While driving along a country road in the mountains the other day, I happened upon a few striking clumps of blue flags, also known as blue iris. I’ve previously posted about the alien yellow iris that we have growing wild in Central Pennsylvania.
The deep colors of this blue iris certainly were eye-catching. These flowers were beautifully displayed at the side of a country road. Perhaps someone planted them there years ago. They appear to be a form of the Bearded Iris, Iris germanica, which isn’t native to North America.
A different plant, called the Larger Blue Iris, Iris versicolor, is native to North America, and it can be found growing wild from Canada south to Ohio and Virginia. You’d be more likely to find this native iris in wet meadows, marshes and swampy places. Its upright petals and falling sepals are not as wide as the german bearded irises, which are represented in the photos below. The Larger Blue Iris has large petals that are held vertically but do not fold over the top of the center of the flower like many of the colorful irises available at garden centers. It also has veins of yellow among its striking colors of blue and white.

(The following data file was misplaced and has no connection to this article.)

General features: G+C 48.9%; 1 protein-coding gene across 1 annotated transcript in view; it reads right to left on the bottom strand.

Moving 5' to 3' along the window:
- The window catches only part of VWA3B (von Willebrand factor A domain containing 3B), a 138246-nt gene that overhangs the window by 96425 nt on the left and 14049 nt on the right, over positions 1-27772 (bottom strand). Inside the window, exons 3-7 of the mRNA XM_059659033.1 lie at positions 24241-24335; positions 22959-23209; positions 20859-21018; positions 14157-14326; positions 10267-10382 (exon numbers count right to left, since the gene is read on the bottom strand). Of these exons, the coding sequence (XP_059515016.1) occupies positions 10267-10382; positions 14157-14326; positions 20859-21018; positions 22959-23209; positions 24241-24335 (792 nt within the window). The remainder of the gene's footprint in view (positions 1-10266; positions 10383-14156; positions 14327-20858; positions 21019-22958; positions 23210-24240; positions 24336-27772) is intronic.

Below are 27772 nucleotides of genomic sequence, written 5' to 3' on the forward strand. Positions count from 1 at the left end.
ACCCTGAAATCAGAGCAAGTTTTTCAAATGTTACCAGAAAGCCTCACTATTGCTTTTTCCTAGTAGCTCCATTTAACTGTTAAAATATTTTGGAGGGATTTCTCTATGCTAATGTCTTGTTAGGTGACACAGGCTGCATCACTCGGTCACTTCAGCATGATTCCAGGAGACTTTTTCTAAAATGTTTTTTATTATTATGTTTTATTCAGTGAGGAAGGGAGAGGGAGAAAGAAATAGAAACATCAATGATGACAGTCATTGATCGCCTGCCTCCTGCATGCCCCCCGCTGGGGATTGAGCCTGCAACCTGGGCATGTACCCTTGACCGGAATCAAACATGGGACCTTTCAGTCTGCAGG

Just as with its cousin, the Yellow Iris, I. pseudacorus, the growth habit is in clumps. Several sword-like leaves arranged in a fan-shape are at the base of the plant. The whole plant may reach 2-3 feet tall with the leaves being somewhat shorter than the flower stalk.
Each flower stem is smooth and round and usually gives rise to more than one flower. Flowers emerge from a tightly rolled bud.
(Click on any photo to see a larger image.)
Each iris flower looks great for one day and then fades to let another take its place the next day.
The bearded irises have a streak of fuzziness along the midline of the falling sepals. The photo above highlights the white beard on these particular flowers.
The day that these pretty blue iris flowers made me stop along the road, privet shrubs were blooming and giving off their sweet smell of Spring.